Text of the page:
Sweden’s first female prime minister, Magdalena Andersson, has announced her one-party minority government, with only a few changes at cabinet level from the previous administration.
Ms Andersson, who had been Sweden’s finance minister, chose Mikael Damberg to replace her in that role. Mr Damberg previously had been home affairs minister.
The prime minister, who is the leader of the Social Democratic party, was elected again on Monday as the Scandinavian nation’s premier.
She resigned last week after just seven hours as prime minister when a budget defeat prompted then-coalition partner the Greens to quit her two-party coalition.
The move followed the rejection of her government’s budget proposal in favour of one presented by opposition parties, including the right-wing populist Sweden Democrats, who are rooted in a neo-Nazi movement.
On Monday, Ms Andersson was named as prime minister even though 101 parliamentarians voted in favour of her appointment and 173 were against it, with 75 abstentions.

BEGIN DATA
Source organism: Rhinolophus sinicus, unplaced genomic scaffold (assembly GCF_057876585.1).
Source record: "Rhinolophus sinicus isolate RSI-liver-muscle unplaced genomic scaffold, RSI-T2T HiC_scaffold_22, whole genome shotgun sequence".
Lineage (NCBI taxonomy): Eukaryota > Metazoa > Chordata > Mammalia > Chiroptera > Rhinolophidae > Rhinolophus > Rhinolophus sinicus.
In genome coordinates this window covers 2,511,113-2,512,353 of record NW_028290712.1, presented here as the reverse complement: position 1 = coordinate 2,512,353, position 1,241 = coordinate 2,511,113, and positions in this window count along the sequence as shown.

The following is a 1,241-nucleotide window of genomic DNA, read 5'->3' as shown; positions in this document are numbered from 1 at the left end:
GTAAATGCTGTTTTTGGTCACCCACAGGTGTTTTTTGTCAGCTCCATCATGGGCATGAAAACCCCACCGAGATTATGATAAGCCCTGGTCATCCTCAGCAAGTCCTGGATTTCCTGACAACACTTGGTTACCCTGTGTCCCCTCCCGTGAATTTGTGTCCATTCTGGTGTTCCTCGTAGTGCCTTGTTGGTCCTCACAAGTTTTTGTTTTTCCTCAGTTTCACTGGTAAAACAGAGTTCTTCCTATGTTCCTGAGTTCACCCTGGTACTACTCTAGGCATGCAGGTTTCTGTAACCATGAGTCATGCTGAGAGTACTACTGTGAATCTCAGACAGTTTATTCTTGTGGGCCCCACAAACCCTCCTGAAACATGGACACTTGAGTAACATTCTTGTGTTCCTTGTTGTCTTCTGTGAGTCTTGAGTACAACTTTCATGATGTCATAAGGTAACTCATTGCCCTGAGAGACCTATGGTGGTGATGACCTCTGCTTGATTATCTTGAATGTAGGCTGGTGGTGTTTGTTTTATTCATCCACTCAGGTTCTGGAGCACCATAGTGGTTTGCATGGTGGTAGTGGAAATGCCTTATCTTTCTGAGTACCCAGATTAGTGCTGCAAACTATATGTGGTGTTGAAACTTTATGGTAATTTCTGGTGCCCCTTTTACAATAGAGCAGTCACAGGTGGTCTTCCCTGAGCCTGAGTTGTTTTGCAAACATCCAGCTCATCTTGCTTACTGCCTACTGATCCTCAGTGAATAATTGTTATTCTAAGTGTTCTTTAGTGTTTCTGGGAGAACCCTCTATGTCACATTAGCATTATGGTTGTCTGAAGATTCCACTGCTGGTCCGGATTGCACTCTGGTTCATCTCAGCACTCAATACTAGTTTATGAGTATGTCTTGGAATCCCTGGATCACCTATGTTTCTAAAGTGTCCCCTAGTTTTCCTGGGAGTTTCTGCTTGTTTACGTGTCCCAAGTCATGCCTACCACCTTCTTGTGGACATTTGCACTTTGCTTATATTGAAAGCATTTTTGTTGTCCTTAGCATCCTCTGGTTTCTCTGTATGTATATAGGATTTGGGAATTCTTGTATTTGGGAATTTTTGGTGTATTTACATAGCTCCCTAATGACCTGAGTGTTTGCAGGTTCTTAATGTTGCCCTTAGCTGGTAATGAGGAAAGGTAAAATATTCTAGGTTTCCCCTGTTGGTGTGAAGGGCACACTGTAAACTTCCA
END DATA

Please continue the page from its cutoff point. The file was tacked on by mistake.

Under the Swedish constitution, prime ministers can be named and can govern as long as a parliamentary majority – a minimum of 175 MPs – does not oppose them.
Ms Andersson kept Ann Linde as foreign minister and Peter Hultqvist as defence minister.
The Greens held, among others, the environment and culture ministries in the previous government.
Social Democrats Annika Strandhall and Jeanette Gustafsdotter have now taken over the two posts.
Ms Andersson has replaced Stefan Lofven as party leader and prime minister, roles he relinquished earlier this year.
She will be formally installed following an audience with King Carl XVI Gustav, Sweden’s figurehead monarch, later on Tuesday.
Mr Lofven, who had been leading the Swedish government in a caretaker capacity, will step down.
Sweden’s next general election is scheduled for September 11 next year.